Hello, my name is Mal Tabb.
Thanks for visiting our web pages. Marion & I operate a small outdoor activity organisation called Canoes, Mountains & Caves. We provide activities for: adults, young people, schools, charities, families & individuals. A key aspect of our work is the provision of a "Community Programme" which is offered free of charge to participants. If you think we might be able to help please don't hesitate to contact us, you can find out more about what we do on our main website www.canoesmountainscaves.com

Tuesday, 23 July 2013

An Evening in Roughton Gill

With: Alan Rainford

Weather: Warm, humid, odd flash of lightning & clap of thunder

Where: Lake District Northern Fells

Alan Rainford in Roughton Gill

The Lake District's Northern Fells, especially those round the back of Blencathra & Skiddaw, are most commonly associated with solitude, tranquility and in many ways are the paths less travelled in this popular corner of the country. They are seldom linked to more adventurous outdoor activity. However, having lived in and around the area for the last eight years or so we have spent quite a bit of time seeking out some of the alternative features of these "Pennine-like" hills which mark the northern extremity of the National Park.

I've whiled away many days & evenings in Roughton Gill - exploring the mines both underground and on the surface; fell running in and about the area and generally ratching around. Alan & I have often considered the possibility of a gill scramble directly up this watercourse.

So earlier tonight, the recent spell of fine weather having broken this morning and giving way to claggy humid conditions with some rain & occasional thunder we decided last minute to go have a look.

Leaving the car at Fell Side it was 20degC at six o'clock and the area was shrouded in low cloud. We set off up the track heading alongside and above Dale Beck, soon wet through due to the high humidity. Every now & again a flicker of lightning could be discerned through the haze followed by a clap of thunder.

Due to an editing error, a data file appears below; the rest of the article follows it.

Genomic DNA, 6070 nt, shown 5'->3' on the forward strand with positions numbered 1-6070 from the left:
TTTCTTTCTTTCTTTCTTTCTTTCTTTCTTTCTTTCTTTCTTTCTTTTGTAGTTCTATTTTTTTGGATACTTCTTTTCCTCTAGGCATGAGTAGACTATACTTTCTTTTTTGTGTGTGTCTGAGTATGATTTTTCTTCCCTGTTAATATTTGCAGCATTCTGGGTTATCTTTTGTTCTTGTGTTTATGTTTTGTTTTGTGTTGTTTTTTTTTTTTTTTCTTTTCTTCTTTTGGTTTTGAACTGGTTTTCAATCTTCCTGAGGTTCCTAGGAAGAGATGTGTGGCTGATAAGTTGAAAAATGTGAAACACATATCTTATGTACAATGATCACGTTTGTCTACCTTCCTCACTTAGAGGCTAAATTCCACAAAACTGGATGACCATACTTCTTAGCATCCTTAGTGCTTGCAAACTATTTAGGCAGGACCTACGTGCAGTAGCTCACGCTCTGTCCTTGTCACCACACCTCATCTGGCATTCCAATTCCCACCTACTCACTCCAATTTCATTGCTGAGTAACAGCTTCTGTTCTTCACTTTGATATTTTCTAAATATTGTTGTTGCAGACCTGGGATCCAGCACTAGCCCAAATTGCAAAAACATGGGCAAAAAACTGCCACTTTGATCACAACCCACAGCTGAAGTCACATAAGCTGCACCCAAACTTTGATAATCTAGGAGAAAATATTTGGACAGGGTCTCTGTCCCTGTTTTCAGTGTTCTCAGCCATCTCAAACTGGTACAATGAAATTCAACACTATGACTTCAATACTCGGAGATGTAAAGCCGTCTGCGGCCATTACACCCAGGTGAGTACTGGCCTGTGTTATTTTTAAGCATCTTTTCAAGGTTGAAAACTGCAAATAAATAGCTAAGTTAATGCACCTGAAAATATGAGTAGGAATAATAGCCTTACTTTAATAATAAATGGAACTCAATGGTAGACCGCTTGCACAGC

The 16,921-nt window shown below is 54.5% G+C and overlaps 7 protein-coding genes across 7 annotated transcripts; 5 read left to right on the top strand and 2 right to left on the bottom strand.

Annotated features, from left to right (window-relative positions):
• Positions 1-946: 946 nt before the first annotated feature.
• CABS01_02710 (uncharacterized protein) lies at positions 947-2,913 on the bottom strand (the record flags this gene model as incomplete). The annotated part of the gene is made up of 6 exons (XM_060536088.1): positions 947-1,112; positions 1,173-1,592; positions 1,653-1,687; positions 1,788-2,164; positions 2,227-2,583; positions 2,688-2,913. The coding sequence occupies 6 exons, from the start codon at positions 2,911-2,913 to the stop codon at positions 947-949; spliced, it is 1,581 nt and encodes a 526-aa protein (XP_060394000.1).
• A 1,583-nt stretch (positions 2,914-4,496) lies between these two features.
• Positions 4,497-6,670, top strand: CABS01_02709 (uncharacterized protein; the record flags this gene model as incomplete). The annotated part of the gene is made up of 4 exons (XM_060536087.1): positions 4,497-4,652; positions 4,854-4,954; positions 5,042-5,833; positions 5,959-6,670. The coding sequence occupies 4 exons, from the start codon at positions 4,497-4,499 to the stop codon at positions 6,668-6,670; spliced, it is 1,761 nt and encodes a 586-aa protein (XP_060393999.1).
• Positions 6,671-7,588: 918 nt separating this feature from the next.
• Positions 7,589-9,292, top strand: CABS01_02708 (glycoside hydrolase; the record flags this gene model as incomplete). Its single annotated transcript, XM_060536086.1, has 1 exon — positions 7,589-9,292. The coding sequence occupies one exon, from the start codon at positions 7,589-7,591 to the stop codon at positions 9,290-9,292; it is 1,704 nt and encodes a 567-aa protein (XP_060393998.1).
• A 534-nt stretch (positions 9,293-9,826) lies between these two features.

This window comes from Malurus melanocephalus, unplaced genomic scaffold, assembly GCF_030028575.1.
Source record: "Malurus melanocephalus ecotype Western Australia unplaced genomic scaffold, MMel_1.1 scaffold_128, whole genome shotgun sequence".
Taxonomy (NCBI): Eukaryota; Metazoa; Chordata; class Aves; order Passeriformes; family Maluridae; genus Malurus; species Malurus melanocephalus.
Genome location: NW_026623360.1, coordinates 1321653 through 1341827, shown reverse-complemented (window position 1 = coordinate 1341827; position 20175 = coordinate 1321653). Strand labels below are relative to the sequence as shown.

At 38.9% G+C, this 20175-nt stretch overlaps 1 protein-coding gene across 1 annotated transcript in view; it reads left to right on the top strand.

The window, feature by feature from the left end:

Looking North Along a Moody Dale Beck

At the foot of Roughton Gill the first scrambling is awkward on loose flaky rock, its better to stick to the path on the right hand side of the gill (when heading south) until this miners trod drops down to the gill bed. I'm not going to attempt to describe every move other than to say the scrambling right up to the head of the gill is enjoyable; its never continuous -rather its more like a series of semi-linked bouldering problems; we never got our feet wet; we never used a rope and there was just about always a "step out of the gill option" if there was something you didn't fancy.

On the night we stopped in the Thief Gills area - the scrambling gets better the further up the gill you go and is at least as good as many of the grade 1 scrambles described in the extensive literature that has been written on this subject elsewhere in the Lake District. We opted to follow a route out that by & large followed the gill back down the fell. However, to ascend Roughton Gill this way would make an excellent prelude to a bigger day exploring the fells in this area eg. a trip to the Knott or another of the surrounding summits.

This particular route took Alan & myself about two & a half hours (we weren't hanging about though) and the temperature was still 20degC on our drive home, we got a thorough soaking during the last fifteen minutes or so when the heavens opened. For the first time ever we saw an organised fell race in the area.

More of Alan Scrambling High in Roughton Gill

There Are Some Impressive Waterfalls & The Gill Contains Several Mines

No comments:

Post a Comment